The New York Times experienced a jarring pivot in its coverage of the age of President Biden, which continues to draw scrutiny as the 2024 election cycle steadily approaches.
Biden has repeatedly stressed that he “intends” to seek re-election, something Democrats are worried about his ability to run vigorously as an octogenarian after campaigning extensively in 2020 because of the pandemic. leaves worried.
In July, the Times ran a report titled “At 79, Biden Is Testing the Boundaries of Age and the Presidency”, which warned that his age “has become an uncomfortable issue for him and his party.”
The report began by highlighting how his then-upcoming trip to the Middle East was initially tied to his recent trip to Europe, with an unnamed official calling it “crazy” if the president took a 10-day trip abroad. Those aides told the Times that there were “political and diplomatic” reasons behind splitting the trip into two parts.
New York Times scoffs at report on Biden’s age: He ‘has a lot going in his favor’ for being 80
“But the reality is that managing the program for the oldest president in American history presents distinct challenges,” Peter Baker, the Times’s chief White House correspondent, wrote at the time. “And as Mr. Biden insists he plans to run for a second term, his age has become an uncomfortable issue for him, his team and his party.”
Baker recalled from President Biden’s European trip how he needed guidance from another world leader to see the cameras for the photo-op and how outgoing British Prime Minister Boris Johnson answered a question on the president’s behalf , Who didn’t hear a reporter shouting. One question about Ukraine.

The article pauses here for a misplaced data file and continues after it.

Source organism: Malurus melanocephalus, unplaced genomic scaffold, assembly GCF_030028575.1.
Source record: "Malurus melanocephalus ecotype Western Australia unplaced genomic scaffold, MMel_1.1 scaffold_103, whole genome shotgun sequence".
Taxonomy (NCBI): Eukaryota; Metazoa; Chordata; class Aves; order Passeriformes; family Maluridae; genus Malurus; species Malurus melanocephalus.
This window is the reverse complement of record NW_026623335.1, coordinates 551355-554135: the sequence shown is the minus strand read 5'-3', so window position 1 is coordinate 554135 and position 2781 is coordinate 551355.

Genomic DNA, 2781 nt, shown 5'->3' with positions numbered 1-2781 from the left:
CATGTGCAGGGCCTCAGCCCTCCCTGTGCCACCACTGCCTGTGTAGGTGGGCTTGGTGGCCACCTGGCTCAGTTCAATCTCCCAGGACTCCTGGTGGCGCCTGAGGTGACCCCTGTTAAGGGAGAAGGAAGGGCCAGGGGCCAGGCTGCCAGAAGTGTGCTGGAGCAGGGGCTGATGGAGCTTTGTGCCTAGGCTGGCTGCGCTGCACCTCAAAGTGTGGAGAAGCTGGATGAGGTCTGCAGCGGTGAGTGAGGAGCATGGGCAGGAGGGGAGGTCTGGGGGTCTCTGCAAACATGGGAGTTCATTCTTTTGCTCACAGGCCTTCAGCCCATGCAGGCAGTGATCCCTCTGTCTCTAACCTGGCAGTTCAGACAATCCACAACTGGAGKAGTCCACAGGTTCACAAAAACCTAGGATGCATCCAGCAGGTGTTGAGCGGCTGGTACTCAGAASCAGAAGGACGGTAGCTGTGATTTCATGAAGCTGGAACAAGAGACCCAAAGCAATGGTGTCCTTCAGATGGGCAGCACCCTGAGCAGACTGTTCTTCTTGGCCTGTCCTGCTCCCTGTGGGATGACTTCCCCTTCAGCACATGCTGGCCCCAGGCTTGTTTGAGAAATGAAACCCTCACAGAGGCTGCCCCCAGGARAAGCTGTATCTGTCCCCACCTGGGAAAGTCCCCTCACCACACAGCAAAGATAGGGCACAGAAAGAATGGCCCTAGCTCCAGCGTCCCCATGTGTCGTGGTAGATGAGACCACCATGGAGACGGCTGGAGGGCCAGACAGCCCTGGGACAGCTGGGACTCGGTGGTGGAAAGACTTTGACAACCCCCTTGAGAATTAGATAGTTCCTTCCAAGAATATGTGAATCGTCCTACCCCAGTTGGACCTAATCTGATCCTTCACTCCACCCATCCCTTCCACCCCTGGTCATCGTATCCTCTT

At times, Mr. Biden kept a packed schedule. The day he flew to Madrid for the NATO summit, he met with a number of leaders and ended with a dinner hosted by King Felipe VI and Queen Letizia of Spain. Another day, however, he skipped the evening’s festivities with other leaders, and his public engagement ended with a 3:30 p.m. event,” Baker wrote. But aides said he was busy and working late each night of the trip – as they say they expect him to be in the coming week as he hits the road again in Israel and Saudi Arabia. “
Baker wrote that Biden’s age has become “a sensitive topic in the West Wing”, noting that he was already a year older than President Reagan when he completed his second term. They alleged that “more than a dozen current and former senior officials and advisers alike reported that Mr. Biden remained intellectually engaged, asking smart questions in meetings, quizzing aides on points of contention, receiving late-night phone calls from Did, picked that weak point on the page. Rewrote 14 more speeches of the memo like his abortion statement on Friday right up until the last minute.”
New York Times says Biden’s age an ‘uncomfortable issue’ for White House, Democrats in shocking report